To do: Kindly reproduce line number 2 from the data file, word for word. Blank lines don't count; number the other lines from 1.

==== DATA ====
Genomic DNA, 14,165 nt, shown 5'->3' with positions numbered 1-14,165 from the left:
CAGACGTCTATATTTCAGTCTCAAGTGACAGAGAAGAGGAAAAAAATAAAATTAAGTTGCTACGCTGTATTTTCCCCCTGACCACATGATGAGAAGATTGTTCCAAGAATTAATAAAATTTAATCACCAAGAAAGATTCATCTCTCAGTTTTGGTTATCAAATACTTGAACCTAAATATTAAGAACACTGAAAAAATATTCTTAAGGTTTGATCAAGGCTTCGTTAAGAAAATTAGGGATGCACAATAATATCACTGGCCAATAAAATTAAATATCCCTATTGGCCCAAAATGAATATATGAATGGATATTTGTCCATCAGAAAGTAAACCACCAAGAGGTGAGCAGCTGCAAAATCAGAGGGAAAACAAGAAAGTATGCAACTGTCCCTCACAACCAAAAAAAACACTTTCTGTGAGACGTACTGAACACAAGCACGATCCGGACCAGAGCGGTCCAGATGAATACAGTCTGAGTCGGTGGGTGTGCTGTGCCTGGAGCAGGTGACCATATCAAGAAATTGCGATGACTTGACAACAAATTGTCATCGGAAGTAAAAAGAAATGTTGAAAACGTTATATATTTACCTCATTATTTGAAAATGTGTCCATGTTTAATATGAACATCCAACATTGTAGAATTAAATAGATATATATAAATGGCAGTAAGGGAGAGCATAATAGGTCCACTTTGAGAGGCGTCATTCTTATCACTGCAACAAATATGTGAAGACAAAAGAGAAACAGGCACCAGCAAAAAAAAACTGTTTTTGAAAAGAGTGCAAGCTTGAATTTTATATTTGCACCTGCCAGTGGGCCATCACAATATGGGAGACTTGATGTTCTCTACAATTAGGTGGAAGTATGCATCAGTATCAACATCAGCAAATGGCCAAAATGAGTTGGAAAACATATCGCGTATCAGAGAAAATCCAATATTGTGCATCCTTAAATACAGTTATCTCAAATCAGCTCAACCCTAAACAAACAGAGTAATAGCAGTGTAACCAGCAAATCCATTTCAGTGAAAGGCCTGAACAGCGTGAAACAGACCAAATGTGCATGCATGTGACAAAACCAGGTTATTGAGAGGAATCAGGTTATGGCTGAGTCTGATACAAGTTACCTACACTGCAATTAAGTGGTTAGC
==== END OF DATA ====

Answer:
CAGACGTCTATATTTCAGTCTCAAGTGACAGAGAAGAGGAAAAAAATAAAATTAAGTTGCTACGCTGTATTTTCCCCCTGACCACATGATGAGAAGATTGTTCCAAGAATTAATAAAATTTAATCACCAAGAAAGATTCATCTCTCAGTTTTGGTTATCAAATACTTGAACCTAAATATTAAGAACACTGAAAAAATATTCTTAAGGTTTGATCAAGGCTTCGTTAAGAAAATTAGGGATGCACAATAATATCACTGGCCAATAAAATTAAATATCCCTATTGGCCCAAAATGAATATATGAATGGATATTTGTCCATCAGAAAGTAAACCACCAAGAGGTGAGCAGCTGCAAAATCAGAGGGAAAACAAGAAAGTATGCAACTGTCCCTCACAACCAAAAAAAACACTTTCTGTGAGACGTACTGAACACAAGCACGATCCGGACCAGAGCGGTCCAGATGAATACAGTCTGAGTCGGTGGGTGTGCTGTGCCTGGAGCAGGTGACCATATCAAGAAATTGCGATGACTTGACAACAAATTGTCATCGGAAGTAAAAAGAAATGTTGAAAACGTTATATATTTACCTCATTATTTGAAAATGTGTCCATGTTTAATATGAACATCCAACATTGTAGAATTAAATAGATATATATAAATGGCAGTAAGGGAGAGCATAATAGGTCCACTTTGAGAGGCGTCATTCTTATCACTGCAACAAATATGTGAAGACAAAAGAGAAACAGGCACCAGCAAAAAAAAACTGTTTTTGAAAAGAGTGCAAGCTTGAATTTTATATTTGCACCTGCCAGTGGGCCATCACAATATGGGAGACTTGATGTTCTCTACAATTAGGTGGAAGTATGCATCAGTATCAACATCAGCAAATGGCCAAAATGAGTTGGAAAACATATCGCGTATCAGAGAAAATCCAATATTGTGCATCCTTAAATACAGTTATCTCAAATCAGCTCAACCCTAAACAAACAGAGTAATAGCAGTGTAACCAGCAAATCCATTTCAGTGAAAGGCCTGAACAGCGTGAAACAGACCAAATGTGCATGCATGTGACAAAACCAGGTTATTGAGAGGAATCAGGTTATGGCTGAGTCTGATACAAGTTACCTACACTGCAATTAAGTGGTTAGC